More than two months into the coronavirus-related restrictions shaping energy-use patterns, PJM updated stakeholders on the most recent observations of changing load and discussed the use of a revised long-term forecast for the upcoming capacity market Incremental Auction.
Since the debut of state-ordered shutdowns from late March through May 26, PJM’s weekday peak load declined 10.4 percent on average, or about 9,300 MW less than would be anticipated without the impact of the pandemic, PJM Senior Analyst for Resource Adequacy Planning Andrew Gledhill told stakeholders at the June 2 Planning Committee. During the same period, overall energy consumption declined about 8 percent across the PJM footprint.
The first half of May showed the most significant coronavirus-related impacts to date, with daily peaks down between 11 percent and 15 percent. According to updated data through June 3, the second half of May and through June 3 showed peaks closer to expected levels, with decreases ranging from under 1 percent to just over 10 percent.
Daily energy use, down from just under 10 percent to nearly 14 percent in the first half of May, was down between 6 percent and 11 percent between May 16 to June 3.
The recent decreased COVID-19 impact is likely due to some combination of increasing economic activity and/or greater residential energy use with higher temperatures.
“We might be seeing some increased weather sensitivity … which could put a dent in peak impacts,” Gledhill told the Planning Committee.
While commercial demand has decreased under the suspension of business activity, that pandemic-related downward impact on energy use may lessen with the onset of warmer weather and drive demand closer to typical levels. That’s because the summer heat can be expected to drive greater than usual daytime air conditioning usage as more people work from home.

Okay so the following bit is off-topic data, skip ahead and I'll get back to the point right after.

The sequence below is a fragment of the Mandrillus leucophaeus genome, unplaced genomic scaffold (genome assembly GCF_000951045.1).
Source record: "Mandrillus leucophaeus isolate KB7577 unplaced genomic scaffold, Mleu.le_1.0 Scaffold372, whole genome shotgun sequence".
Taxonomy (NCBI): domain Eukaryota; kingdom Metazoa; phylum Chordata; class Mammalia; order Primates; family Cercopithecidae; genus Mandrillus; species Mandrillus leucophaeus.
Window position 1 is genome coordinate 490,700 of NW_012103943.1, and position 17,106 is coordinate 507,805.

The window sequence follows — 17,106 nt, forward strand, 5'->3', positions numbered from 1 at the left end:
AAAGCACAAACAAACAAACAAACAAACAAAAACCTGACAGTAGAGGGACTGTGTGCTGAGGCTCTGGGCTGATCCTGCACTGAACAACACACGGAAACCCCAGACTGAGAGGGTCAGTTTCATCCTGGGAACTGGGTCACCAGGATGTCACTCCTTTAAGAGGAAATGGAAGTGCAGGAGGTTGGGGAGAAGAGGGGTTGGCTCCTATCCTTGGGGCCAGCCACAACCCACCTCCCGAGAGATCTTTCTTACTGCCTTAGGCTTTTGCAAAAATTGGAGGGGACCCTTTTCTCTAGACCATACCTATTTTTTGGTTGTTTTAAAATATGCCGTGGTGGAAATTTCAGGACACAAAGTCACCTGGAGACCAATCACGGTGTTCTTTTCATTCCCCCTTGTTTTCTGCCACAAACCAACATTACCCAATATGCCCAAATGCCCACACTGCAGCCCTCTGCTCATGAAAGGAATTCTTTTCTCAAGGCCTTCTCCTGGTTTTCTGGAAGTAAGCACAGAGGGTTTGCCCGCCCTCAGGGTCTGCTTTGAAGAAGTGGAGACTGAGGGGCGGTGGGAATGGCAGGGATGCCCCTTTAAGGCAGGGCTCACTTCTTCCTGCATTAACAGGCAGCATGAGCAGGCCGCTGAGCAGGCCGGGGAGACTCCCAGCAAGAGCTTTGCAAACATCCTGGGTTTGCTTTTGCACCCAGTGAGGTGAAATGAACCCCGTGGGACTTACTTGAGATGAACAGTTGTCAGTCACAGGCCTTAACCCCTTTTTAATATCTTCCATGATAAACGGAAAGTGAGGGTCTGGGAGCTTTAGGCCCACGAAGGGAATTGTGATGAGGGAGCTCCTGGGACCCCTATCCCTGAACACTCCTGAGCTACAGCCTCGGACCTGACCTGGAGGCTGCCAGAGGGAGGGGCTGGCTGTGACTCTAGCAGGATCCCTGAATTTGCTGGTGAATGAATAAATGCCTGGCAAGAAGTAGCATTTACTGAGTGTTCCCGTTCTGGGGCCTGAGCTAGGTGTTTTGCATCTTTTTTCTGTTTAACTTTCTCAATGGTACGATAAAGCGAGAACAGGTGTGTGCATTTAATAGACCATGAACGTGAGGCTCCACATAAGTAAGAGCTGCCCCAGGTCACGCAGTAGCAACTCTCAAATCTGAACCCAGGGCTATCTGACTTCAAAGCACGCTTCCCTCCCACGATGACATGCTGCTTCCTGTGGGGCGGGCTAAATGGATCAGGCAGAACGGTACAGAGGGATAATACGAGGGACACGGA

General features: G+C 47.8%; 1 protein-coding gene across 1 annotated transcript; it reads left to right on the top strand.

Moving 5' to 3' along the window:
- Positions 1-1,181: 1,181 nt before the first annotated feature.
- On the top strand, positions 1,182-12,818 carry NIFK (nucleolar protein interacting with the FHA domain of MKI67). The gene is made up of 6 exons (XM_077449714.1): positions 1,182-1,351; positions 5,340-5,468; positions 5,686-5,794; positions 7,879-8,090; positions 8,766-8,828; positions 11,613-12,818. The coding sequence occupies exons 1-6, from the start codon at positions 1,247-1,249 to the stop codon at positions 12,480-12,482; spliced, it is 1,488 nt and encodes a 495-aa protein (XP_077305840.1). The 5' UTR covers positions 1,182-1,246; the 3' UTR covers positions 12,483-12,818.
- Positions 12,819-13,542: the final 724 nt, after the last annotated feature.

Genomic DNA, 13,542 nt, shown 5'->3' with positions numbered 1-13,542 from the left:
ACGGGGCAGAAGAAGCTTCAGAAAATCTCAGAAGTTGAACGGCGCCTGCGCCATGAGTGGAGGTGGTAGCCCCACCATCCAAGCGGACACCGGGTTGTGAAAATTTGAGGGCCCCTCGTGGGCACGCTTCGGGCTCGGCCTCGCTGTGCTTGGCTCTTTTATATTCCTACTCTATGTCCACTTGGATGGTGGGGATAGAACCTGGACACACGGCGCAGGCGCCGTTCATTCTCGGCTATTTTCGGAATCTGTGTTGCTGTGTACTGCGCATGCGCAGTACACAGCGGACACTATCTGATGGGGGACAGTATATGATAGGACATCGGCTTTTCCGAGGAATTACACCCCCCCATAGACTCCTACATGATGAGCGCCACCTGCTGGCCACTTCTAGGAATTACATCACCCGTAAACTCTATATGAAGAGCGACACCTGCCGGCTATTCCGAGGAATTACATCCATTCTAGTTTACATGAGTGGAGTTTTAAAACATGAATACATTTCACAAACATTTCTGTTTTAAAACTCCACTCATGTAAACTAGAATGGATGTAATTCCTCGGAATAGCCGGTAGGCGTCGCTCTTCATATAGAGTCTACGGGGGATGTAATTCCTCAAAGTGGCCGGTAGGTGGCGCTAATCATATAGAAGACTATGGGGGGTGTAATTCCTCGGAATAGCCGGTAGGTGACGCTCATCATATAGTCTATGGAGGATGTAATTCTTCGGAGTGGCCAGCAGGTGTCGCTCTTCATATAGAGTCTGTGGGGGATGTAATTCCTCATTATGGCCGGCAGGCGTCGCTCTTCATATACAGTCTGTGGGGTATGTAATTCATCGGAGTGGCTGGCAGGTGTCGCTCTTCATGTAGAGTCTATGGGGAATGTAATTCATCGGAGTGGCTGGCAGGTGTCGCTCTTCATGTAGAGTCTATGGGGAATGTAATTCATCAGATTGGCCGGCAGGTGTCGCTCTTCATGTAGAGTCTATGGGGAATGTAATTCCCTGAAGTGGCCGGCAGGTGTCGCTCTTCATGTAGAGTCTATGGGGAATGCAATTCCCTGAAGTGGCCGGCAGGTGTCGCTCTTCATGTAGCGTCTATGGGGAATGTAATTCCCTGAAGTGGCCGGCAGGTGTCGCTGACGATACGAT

PJM has been analyzing electricity demand by using traditional forecast models to “back-cast” expected loads, plugging in the actual temperatures, so that the models’ forecasts for weather are perfect. That works to isolate the estimated impact from the COVID-19 closures.
PJM traditionally observes roughly equal portions of commercial and residential load usage.
Short-term forecasts are critical to preparing for operation of the grid on any given day. But planning for future transmission and generation needs, PJM looks to longer-term forecasts, in which the pace of the economy is an important factor for electricity use.
To look ahead for the most accurate long-term load forecast, PJM has accounted for the dampened economic outlook and produced a revised long-term load forecast.
For example, April economic data from Moody’s Analytics indicates a 30 percent annualized drop in U.S. real gross domestic product during the second quarter. This new information renders outdated the long-term load forecast released last December, Gledhill said.
Compared to that December-issued long-term load forecast, PJM’s new estimates lower the 2020 peak outlook by 1.7 percent this year and 1.6 percent in 2021, before narrowing to a 0.6 percent gap by 2023.
PJM procures enough capacity to serve its load three years ahead of schedule. Between the original capacity auction and the delivery year, PJM conducts three incremental auctions to allow for replacement resource procurement, and increases and decreases in resource commitments due to adjustments to the reliability requirement. The reliability requirement is the minimum level of capacity plus reserves set by PJM to reliably serve the expected demand.
PJM is seeking a one-time waiver from FERC to utilize the revised long-term load forecast in the upcoming July 6 Second Incremental Auction serving the 2021/2022 Delivery Year. To allow time for comment and preparation for that auction, FERC approval of this new outlook is requested by June 15. Next, PJM will discuss the incorporation of new techniques utilizing updated weather and economic data in its forecast models at the next Load Analysis Subcommittee meeting
Original source: PJM